Australia’s population is set to exceed 25 million; and this unprecedented increase demands equivalent growth in infrastructure. But who should pay; and how?
With large scale infrastructure projects now scaling tens of billions of dollars, funding and financing these projects presents an increasing challenge.
On the private side, many banks have restricted the value of new loans to infrastructure projects, particularly those with enhanced risk features. And in the public domain, government funding is constrained in Australia, as it is globally. While many governments have committed substantial funds to infrastructure initiatives, capital remains well short of what is needed to fully alleviate the nation’s infrastructure deficit and meet the demands of the future.
These factors, combined with consistently high construction costs, have prompted the government to explore novel funding and delivery models; according to Deloitte’s Global Financial Advisory Government & Public Services Leader, Michael Flynn.
Raising public funds
Urban renewal initiatives such as Sydney’s Westconnex and the Metros are costing tax payers billions of dollars. Meanwhile the properties that surround these infrastructure assets are forecast to scale considerably in value. The rationale for a ‘beneficiary pays’ approach to infrastructure financing, or at least a sharing of the value uplift, is clear. But to what extent is it equitable?
Mr. Flynn – who is due to deliver an international keynote at the Australian Financial Review’s National Infrastructure Summit – 4-5 June in Sydney – argues, “Value capture, including Asset Recycling, is currently being done well in Australia. But we encourage the public sector to look at where infrastructure is really generating value. Pegging the value right and sharing it appropriately across beneficiaries is critical to the success of this model”.
“The optimal use of funds must be used as a catalyst to deliver the required infrastructure. A clear understanding of the project business case and cash-flows coupled with an assessment of value capture opportunities must be completed before the optimal finance source and procurement structure can be determined. A systematic and tailored approach to each project design will improve project delivery success rates”.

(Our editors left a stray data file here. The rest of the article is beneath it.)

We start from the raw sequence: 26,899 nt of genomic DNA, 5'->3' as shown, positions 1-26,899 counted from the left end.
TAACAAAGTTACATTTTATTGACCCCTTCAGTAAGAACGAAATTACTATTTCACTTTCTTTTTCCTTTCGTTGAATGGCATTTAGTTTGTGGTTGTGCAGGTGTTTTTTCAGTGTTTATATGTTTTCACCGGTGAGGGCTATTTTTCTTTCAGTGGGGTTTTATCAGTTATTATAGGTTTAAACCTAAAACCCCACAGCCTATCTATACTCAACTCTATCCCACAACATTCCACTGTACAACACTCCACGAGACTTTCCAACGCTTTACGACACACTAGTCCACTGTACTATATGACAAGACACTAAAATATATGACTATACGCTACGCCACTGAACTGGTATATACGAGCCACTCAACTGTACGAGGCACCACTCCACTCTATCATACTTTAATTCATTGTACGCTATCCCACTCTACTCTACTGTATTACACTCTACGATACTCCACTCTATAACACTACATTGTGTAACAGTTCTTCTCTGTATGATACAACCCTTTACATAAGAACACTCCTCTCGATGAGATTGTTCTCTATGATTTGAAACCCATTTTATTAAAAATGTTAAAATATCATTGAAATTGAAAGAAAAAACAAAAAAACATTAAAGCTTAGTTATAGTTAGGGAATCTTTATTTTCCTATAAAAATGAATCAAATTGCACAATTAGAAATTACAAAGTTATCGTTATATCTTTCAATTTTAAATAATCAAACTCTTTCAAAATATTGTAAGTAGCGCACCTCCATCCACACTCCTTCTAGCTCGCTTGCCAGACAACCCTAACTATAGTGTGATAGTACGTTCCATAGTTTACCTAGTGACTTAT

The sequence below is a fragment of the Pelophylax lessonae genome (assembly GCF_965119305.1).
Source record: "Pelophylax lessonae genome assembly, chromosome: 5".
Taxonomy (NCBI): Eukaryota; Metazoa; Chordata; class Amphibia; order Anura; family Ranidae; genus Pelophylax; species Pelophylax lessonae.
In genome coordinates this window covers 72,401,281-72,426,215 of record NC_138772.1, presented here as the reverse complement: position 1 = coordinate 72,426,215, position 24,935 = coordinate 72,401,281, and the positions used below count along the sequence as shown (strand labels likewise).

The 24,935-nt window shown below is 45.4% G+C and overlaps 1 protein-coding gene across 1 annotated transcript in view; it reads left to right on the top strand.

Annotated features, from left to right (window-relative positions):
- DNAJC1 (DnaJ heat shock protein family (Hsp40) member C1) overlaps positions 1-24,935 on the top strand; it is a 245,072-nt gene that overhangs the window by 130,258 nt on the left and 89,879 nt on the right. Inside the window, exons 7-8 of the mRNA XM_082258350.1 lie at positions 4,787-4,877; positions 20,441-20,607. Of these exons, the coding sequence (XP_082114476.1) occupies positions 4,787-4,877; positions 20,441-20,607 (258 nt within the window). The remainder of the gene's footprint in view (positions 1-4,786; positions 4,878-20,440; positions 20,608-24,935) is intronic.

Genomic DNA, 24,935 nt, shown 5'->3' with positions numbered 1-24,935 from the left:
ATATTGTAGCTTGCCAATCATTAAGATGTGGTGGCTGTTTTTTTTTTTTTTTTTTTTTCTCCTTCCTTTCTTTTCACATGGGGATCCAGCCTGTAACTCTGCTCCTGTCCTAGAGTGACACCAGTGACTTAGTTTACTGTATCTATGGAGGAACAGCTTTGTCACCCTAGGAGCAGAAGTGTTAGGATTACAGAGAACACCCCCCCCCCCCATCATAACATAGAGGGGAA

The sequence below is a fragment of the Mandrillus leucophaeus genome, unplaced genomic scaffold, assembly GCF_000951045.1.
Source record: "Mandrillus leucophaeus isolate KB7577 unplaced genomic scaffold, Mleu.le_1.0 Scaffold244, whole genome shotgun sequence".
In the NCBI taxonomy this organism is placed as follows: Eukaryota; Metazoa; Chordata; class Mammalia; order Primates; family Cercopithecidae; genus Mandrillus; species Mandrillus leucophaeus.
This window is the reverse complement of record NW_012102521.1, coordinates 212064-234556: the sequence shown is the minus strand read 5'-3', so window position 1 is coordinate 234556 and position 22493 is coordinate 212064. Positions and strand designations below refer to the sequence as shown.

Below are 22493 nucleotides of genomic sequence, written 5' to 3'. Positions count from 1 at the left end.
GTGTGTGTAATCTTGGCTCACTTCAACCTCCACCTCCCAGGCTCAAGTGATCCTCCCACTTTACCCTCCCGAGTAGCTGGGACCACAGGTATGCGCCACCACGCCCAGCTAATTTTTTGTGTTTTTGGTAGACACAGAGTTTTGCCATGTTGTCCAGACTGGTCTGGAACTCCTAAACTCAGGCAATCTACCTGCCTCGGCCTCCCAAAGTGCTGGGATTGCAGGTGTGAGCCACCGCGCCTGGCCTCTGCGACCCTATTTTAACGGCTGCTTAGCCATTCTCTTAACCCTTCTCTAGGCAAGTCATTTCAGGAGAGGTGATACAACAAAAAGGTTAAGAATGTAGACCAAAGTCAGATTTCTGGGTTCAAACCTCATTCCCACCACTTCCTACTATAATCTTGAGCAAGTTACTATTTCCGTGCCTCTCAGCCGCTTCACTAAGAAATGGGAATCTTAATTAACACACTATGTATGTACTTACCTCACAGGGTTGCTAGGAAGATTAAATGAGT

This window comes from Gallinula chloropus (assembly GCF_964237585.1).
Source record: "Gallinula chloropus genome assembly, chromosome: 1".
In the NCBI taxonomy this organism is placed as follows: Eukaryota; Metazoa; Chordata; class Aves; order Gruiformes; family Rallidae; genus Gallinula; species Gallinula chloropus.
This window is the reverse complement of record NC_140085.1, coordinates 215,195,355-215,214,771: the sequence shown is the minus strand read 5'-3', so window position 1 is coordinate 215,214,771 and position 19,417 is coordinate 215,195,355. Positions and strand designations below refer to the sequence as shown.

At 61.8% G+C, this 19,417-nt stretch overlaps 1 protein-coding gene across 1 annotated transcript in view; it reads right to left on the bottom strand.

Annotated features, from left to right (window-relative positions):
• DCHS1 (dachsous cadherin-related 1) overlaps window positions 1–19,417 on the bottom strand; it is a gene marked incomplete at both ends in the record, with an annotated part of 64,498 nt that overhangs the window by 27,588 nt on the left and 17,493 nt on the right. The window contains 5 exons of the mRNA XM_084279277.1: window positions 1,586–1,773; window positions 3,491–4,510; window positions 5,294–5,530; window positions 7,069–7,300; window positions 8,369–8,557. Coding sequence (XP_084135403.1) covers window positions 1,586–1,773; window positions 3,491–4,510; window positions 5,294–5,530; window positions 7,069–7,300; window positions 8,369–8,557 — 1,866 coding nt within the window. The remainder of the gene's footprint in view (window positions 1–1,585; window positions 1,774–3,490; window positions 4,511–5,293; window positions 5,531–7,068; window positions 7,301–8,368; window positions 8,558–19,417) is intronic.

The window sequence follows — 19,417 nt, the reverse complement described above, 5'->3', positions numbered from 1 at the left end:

Also addressing guests at the Summit is Luke Houghton, Deloitte Australia’s Asia Pacific Infrastructure and Capital Projects Lead, who added, “Australia has been at the forefront of a diversified approach to financing infrastructure, but with the Government earmarking so many projects, many of which are still in the business case phase with no clear understanding of cost, it’s critical that the right funding and financing approach is taken, appropriate to that project and the long term goals for the infrastructure being delivered.
Stimulating private investor interest
While globally there is significant liquidity seeking infrastructure investments, efforts are required to properly structure the proposed infrastructure deals so that they are attractive to investors. In doing this, a number of funding mechanisms which combine public and private capital are being investigated.
‘Co-funding’ or ‘Blending’, for example – where governments provide a portion of the total funding, or underpin some of the risks – assures investors of the credibility of the project. This approach is becoming more regular, particularly in projects with enhanced risk features.
Other government-supported models involve the government providing credit or liquidity support throughout the financing of the project. In projects with higher risk, particularly involving construction or technology, government support could allow a project through to operation where greater volumes of private capital are available.
Mr. Flynn says, “The key is to tailor the project transaction structure to allow the optimum capital structure available”. But, he also warns that exchequer support should be saved for projects where it is needed.
Mr. Houghton added, “While private sector financing can lead to more efficient structures, it is important that governments and the public understand that it is not free money. Private sector can help achieve more effective outcomes but this must be supported by a secure revenue stream”
While a wide range of promising collaborative funding models have been identified, many are still just in the investigation phase, or have only been trialed in certain countries.
Mr. Flynn’s international keynote at the Summit will offer clarity on these varying approaches and explore the challenges and opportunities of each.
The Australian Financial Review’s National Infrastructure Summit – to be held 4-5 June in Sydney – will host more than 300 of Australia’s top infrastructure planners, advisers, contractors, experts and industry stakeholders.
Learn more and register.